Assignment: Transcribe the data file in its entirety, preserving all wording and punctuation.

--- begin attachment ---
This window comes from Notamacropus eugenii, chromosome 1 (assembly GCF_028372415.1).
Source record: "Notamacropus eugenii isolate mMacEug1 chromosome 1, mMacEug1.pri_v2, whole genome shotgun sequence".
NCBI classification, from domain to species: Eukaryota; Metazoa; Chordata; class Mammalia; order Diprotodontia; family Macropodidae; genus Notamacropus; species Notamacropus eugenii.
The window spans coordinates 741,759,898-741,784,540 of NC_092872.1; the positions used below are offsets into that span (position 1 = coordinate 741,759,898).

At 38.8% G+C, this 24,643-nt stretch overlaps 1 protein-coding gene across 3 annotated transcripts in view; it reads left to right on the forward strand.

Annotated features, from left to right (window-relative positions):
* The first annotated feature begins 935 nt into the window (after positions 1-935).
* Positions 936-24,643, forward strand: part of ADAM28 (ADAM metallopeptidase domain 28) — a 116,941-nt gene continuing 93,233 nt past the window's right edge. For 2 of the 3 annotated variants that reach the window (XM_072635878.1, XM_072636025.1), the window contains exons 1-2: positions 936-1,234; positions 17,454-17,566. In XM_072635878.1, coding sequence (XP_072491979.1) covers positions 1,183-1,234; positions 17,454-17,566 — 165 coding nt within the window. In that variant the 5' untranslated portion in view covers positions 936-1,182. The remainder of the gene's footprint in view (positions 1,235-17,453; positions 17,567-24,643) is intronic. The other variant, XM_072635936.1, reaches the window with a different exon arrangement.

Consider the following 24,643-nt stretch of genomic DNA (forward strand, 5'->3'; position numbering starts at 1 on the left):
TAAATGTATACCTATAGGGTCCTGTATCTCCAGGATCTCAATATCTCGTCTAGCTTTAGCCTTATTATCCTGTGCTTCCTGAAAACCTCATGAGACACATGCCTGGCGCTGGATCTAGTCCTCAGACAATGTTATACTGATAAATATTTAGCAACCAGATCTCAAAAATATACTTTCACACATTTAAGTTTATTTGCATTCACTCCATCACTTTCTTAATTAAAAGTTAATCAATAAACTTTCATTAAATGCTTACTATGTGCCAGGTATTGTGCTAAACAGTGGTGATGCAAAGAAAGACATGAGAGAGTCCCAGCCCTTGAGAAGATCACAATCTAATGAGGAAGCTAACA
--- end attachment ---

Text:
This window comes from Notamacropus eugenii, chromosome 1 (assembly GCF_028372415.1).
Source record: "Notamacropus eugenii isolate mMacEug1 chromosome 1, mMacEug1.pri_v2, whole genome shotgun sequence".
NCBI classification, from domain to species: Eukaryota; Metazoa; Chordata; class Mammalia; order Diprotodontia; family Macropodidae; genus Notamacropus; species Notamacropus eugenii.
The window spans coordinates 741,759,898-741,784,540 of NC_092872.1; the positions used below are offsets into that span (position 1 = coordinate 741,759,898).

At 38.8% G+C, this 24,643-nt stretch overlaps 1 protein-coding gene across 3 annotated transcripts in view; it reads left to right on the forward strand.

Annotated features, from left to right (window-relative positions):
* The first annotated feature begins 935 nt into the window (after positions 1-935).
* Positions 936-24,643, forward strand: part of ADAM28 (ADAM metallopeptidase domain 28) — a 116,941-nt gene continuing 93,233 nt past the window's right edge. For 2 of the 3 annotated variants that reach the window (XM_072635878.1, XM_072636025.1), the window contains exons 1-2: positions 936-1,234; positions 17,454-17,566. In XM_072635878.1, coding sequence (XP_072491979.1) covers positions 1,183-1,234; positions 17,454-17,566 — 165 coding nt within the window. In that variant the 5' untranslated portion in view covers positions 936-1,182. The remainder of the gene's footprint in view (positions 1,235-17,453; positions 17,567-24,643) is intronic. The other variant, XM_072635936.1, reaches the window with a different exon arrangement.

Consider the following 24,643-nt stretch of genomic DNA (forward strand, 5'->3'; position numbering starts at 1 on the left):
TAAATGTATACCTATAGGGTCCTGTATCTCCAGGATCTCAATATCTCGTCTAGCTTTAGCCTTATTATCCTGTGCTTCCTGAAAACCTCATGAGACACATGCCTGGCGCTGGATCTAGTCCTCAGACAATGTTATACTGATAAATATTTAGCAACCAGATCTCAAAAATATACTTTCACACATTTAAGTTTATTTGCATTCACTCCATCACTTTCTTAATTAAAAGTTAATCAATAAACTTTCATTAAATGCTTACTATGTGCCAGGTATTGTGCTAAACAGTGGTGATGCAAAGAAAGACATGAGAGAGTCCCAGCCCTTGAGAAGATCACAATCTAATGAGGAAGCTAACA